Tuesday, July 30, 2019

Inclusion of Vedic religion in minorities.

Mr. Syed Ghayorul Hasan Rizvi,
National Commission for Minorities,
3rd Floor, Block-3,
CGO Complex, New Delhi 110 003
Sub.: Inclusion of Vedic religion in minorities.
Ref.: National Commission for Minorities, AR 2016-17, Chapter 10.1.
Respected Sirs,
We have gone through the Annual Report, 2016-17 of the Commission, especially a part cited (10.1) regarding minority status to the Vedic Brahmins. We understand that the honorable Commission is not satisfied with the request sent by the Ministry of the Minority Affairs in this regards and thus has referred back the issue to the central Government. The report observes that the Vedic Brahmins are an integral part of the Hindu religion and expresses the concern that if the request is agreed upon other castes like Rajput, Vaishyas etc. too would also claim the similar dispensation. The Commission also seems to worry about the possible fragmentation of the Hindu religion, if the request is fulfilled.
We are of the opinion that the commission has erred in understanding the age-old religious distinction between Hinduism and Vedicism. We also do not agree with the observation that the granting minority status to the Vedics will fragment the Hindu religion because they never were part of the Hindu religion. We wish to bring following points to your notice those shall suffice to clear how Vedic religion is distinct and hence why granting minority status to the Vedic Brahmins (and also to initiated Kshatriyas and Vaishyas) is fair and just on the following grounds;
1. Vedic religion finds its source in Vedas that is explained in the Brahmanas and regulated by the Smrities whereas Hindu religion finds its source in the Agamas and Tantras. The ritualistic practices in both religion are distinct and unrelated to each other.
2. Only Vedics have the religious right of initiation in Vedic fold, reciting of the Vedas and Vedokta sanskaras. Only three Varnas, i.e. Brahmin, Kshatriya, and Vaishyas are called as twice-born, those together form the Vedic society.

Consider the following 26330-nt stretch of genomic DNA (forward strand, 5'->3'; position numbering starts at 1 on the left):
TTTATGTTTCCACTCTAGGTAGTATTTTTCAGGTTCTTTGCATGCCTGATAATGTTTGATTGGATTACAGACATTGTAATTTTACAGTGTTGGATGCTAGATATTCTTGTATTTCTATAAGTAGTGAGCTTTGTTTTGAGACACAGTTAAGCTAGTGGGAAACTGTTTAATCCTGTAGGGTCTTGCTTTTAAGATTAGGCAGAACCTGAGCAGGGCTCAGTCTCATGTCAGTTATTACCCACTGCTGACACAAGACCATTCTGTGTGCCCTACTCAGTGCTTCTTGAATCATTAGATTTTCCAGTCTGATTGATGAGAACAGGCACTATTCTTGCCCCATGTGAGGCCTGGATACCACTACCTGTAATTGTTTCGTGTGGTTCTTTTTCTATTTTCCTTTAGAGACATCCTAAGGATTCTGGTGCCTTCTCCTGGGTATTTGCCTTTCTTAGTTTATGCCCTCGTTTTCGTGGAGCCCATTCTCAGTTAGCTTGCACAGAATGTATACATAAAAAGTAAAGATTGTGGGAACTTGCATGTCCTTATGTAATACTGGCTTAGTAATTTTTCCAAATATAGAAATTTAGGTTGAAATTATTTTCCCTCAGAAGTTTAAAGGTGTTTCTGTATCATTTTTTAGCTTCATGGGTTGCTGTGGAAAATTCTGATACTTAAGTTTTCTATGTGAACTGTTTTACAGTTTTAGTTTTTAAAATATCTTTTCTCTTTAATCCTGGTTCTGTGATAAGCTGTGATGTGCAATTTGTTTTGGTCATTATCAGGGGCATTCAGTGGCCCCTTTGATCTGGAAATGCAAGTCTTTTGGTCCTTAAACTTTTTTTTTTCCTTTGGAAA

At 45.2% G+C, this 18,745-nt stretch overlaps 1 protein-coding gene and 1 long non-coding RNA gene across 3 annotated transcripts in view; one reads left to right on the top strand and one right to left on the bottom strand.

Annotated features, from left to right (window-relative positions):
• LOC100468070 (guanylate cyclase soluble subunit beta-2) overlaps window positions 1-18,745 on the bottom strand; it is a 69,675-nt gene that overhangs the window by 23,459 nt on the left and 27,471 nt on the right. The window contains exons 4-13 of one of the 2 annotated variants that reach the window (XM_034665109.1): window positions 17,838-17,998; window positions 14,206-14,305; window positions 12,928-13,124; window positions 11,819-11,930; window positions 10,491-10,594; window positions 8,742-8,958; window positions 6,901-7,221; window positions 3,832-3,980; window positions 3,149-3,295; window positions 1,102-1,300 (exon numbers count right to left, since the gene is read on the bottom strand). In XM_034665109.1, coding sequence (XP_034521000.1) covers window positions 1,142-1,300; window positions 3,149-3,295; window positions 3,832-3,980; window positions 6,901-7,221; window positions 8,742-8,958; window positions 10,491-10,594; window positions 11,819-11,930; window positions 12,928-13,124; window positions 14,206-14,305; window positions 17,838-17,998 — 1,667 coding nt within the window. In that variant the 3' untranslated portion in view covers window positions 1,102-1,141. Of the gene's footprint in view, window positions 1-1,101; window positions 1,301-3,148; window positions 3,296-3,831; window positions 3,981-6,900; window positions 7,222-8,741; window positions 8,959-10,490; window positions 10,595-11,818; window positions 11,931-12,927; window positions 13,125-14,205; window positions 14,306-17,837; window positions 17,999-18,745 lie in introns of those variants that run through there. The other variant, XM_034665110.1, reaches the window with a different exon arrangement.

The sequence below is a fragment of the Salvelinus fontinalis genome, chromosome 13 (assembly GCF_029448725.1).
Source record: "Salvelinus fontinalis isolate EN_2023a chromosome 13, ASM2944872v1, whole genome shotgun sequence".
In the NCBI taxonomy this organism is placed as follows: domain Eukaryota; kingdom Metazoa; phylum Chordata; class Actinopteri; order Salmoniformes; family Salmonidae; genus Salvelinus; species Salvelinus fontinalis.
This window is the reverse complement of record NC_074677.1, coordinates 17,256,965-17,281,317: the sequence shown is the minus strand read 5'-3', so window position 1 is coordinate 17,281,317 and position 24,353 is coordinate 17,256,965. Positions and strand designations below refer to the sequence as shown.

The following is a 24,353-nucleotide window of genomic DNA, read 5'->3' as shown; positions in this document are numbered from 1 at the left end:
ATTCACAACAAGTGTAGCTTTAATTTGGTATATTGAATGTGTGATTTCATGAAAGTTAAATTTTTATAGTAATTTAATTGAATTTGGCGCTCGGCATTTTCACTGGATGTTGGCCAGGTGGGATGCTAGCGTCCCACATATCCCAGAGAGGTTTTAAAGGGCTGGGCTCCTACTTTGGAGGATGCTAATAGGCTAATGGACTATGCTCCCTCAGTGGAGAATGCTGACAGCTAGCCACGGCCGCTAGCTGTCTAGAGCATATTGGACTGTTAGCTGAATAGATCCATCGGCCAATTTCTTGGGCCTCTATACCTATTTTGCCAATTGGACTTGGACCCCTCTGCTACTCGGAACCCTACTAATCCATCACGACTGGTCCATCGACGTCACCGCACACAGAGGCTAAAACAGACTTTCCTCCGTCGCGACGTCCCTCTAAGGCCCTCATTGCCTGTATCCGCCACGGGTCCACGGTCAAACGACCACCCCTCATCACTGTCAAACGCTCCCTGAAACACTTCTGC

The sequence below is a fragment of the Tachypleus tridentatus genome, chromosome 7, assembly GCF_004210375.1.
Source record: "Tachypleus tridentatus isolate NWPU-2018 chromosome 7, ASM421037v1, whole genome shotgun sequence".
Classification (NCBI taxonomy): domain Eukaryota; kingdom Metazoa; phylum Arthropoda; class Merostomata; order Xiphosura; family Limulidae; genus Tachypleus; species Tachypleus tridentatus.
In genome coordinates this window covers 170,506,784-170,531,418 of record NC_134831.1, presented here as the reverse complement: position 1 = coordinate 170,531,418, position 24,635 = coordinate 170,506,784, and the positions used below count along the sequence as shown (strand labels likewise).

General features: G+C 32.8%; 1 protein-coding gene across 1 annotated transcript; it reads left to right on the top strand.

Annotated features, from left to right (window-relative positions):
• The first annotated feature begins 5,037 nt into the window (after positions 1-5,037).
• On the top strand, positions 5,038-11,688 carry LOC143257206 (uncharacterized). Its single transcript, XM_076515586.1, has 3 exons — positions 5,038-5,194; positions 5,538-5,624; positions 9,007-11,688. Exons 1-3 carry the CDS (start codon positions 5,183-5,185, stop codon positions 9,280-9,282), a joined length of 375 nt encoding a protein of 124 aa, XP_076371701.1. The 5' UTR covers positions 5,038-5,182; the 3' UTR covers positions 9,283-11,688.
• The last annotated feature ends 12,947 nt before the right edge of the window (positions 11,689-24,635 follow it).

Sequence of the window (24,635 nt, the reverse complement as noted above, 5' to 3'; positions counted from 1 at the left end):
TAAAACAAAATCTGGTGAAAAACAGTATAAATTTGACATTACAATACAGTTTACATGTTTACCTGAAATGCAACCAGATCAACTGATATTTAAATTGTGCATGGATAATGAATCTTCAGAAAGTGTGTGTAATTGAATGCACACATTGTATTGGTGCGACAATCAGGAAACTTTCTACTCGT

3. The fact should be noted that the Brahmin is a Varna in Vedic social system and not a caste. Caste and Varna are the independent social systems of the two distinct religions. Hindus do not identify themselves with the Varna but the caste.
4. Shudra is the self-invented term by the Vedics to address all those who belonged to the distinct religious traditions. All the religious traditions that Hindu person (or so-called Shudras) follows, finds no root in the Vedas but the Tantras. The historical fact is the Shudras were prohibited from all the Vedic rituals and recitals. They had their own temples, religious scriptures better known as Agamas or Tantras and the priests even in the era of Manusmriti. (Ref. Manu. 3.152-166) Presently also most of the Hindu temples do not have Vedic Brahmin priests. Various castes have their own priests to conduct their religious ritualistic affairs. Even if the Vedic Brahmin is invited, he conducts the religious rituals based on the Tantrik (i.e. Puranokt) system and not Vedokta. Vedokta is totally denied to them. This clearly differentiates the Vedics from Hindus.